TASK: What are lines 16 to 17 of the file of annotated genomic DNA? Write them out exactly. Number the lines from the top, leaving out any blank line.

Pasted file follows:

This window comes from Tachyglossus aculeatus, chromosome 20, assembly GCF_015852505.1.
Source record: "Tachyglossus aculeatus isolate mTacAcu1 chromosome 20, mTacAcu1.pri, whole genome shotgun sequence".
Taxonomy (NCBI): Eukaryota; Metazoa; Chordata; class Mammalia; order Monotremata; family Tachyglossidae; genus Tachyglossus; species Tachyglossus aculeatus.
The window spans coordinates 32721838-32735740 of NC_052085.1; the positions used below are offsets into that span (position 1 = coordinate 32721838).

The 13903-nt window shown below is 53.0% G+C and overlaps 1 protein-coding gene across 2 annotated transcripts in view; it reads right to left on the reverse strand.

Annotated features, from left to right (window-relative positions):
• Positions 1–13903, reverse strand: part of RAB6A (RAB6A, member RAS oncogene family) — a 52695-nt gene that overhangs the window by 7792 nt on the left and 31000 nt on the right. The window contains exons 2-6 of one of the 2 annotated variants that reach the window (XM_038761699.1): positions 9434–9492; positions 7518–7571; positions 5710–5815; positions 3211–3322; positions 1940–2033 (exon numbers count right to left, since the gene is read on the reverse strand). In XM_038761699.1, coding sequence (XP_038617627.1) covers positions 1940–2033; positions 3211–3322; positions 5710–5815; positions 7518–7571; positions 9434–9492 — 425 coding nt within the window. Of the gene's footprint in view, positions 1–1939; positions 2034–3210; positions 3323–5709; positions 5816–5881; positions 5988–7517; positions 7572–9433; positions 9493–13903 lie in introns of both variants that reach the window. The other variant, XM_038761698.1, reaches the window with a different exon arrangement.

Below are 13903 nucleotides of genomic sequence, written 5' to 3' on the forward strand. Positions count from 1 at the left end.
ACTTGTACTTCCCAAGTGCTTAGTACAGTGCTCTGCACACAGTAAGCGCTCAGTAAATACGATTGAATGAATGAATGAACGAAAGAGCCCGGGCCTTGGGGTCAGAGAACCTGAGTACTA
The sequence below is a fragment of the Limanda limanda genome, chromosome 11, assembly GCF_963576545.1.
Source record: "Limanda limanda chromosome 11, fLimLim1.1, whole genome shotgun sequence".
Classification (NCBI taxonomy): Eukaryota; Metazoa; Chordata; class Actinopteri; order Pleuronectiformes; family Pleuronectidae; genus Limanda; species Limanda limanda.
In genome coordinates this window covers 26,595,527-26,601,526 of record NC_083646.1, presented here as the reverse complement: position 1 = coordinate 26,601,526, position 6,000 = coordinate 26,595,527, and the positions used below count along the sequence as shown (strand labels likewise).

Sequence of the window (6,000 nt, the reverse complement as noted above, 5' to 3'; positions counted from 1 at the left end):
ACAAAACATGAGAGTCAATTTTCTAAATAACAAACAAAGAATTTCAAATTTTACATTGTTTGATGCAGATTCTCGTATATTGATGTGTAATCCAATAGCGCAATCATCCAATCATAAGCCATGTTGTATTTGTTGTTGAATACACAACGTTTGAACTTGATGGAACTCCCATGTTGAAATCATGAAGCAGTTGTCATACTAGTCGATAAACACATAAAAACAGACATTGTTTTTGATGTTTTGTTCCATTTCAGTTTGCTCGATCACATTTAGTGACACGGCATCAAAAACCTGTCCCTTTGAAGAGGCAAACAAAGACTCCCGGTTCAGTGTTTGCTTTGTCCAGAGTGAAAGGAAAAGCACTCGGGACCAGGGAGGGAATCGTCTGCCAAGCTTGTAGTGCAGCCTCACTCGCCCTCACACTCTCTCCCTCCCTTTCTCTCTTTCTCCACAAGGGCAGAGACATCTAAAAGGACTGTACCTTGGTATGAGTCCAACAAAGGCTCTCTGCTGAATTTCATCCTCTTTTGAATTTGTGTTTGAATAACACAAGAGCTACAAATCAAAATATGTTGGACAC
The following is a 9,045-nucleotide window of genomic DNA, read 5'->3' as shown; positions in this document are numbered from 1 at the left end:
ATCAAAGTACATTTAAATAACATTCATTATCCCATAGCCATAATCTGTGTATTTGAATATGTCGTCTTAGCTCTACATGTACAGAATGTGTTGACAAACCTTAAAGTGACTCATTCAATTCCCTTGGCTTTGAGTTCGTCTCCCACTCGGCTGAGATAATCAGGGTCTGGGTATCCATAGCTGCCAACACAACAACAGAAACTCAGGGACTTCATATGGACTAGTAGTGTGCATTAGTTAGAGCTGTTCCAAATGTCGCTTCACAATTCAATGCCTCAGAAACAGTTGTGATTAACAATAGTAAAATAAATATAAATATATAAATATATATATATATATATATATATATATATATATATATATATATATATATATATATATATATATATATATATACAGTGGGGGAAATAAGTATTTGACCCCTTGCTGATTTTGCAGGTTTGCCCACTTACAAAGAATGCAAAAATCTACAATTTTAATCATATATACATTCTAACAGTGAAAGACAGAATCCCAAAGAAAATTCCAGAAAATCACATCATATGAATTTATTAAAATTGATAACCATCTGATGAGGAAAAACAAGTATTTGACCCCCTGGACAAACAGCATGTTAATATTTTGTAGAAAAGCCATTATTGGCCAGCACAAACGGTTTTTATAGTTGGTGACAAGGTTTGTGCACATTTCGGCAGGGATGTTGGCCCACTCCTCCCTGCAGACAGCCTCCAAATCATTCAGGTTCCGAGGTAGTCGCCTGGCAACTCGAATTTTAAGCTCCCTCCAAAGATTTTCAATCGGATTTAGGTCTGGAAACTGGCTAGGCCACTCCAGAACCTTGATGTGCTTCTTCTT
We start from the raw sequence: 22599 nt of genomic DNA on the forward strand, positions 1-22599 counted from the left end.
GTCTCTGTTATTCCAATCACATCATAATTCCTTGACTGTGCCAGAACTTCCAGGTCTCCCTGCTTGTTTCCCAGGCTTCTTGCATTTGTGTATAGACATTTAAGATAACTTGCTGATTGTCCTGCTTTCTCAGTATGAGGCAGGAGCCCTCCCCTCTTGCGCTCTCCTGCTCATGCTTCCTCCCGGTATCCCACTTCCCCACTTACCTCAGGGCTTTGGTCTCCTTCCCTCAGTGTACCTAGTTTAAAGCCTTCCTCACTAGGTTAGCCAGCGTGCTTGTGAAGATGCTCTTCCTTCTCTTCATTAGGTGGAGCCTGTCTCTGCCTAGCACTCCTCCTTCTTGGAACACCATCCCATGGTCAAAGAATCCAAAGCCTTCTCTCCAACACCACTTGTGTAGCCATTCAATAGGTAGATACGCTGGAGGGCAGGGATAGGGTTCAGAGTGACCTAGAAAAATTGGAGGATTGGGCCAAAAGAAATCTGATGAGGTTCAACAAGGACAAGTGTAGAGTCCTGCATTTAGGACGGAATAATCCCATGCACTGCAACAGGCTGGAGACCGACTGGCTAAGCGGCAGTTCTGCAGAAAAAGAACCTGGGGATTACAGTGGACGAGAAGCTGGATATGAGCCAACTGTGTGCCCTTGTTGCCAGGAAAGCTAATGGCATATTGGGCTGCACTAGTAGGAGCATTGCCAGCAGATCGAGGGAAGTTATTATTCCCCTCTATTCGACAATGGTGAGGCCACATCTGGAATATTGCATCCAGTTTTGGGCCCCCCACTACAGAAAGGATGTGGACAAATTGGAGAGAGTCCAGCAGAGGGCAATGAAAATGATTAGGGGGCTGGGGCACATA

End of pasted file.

The following is a 9,045-nucleotide window of genomic DNA, read 5'->3' as shown; positions in this document are numbered from 1 at the left end:
ATCAAAGTACATTTAAATAACATTCATTATCCCATAGCCATAATCTGTGTATTTGAATATGTCGTCTTAGCTCTACATGTACAGAATGTGTTGACAAACCTTAAAGTGACTCATTCAATTCCCTTGGCTTTGAGTTCGTCTCCCACTCGGCTGAGATAATCAGGGTCTGGGTATCCATAGCTGCCAACACAACAACAGAAACTCAGGGACTTCATATGGACTAGTAGTGTGCATTAGTTAGAGCTGTTCCAAATGTCGCTTCACAATTCAATGCCTCAGAAACAGTTGTGATTAACAATAGTAAAATAAATATAAATATATAAATATATATATATATATATATATATATATATATATATATATATATATATATATATATATATATATATATATATACAGTGGGGGAAATAAGTATTTGACCCCTTGCTGATTTTGCAGGTTTGCCCACTTACAAAGAATGCAAAAATCTACAATTTTAATCATATATACATTCTAACAGTGAAAGACAGAATCCCAAAGAAAATTCCAGAAAATCACATCATATGAATTTATTAAAATTGATAACCATCTGATGAGGAAAAACAAGTATTTGACCCCCTGGACAAACAGCATGTTAATATTTTGTAGAAAAGCCATTATTGGCCAGCACAAACGGTTTTTATAGTTGGTGACAAGGTTTGTGCACATTTCGGCAGGGATGTTGGCCCACTCCTCCCTGCAGACAGCCTCCAAATCATTCAGGTTCCGAGGTAGTCGCCTGGCAACTCGAATTTTAAGCTCCCTCCAAAGATTTTCAATCGGATTTAGGTCTGGAAACTGGCTAGGCCACTCCAGAACCTTGATGTGCTTCTTCTT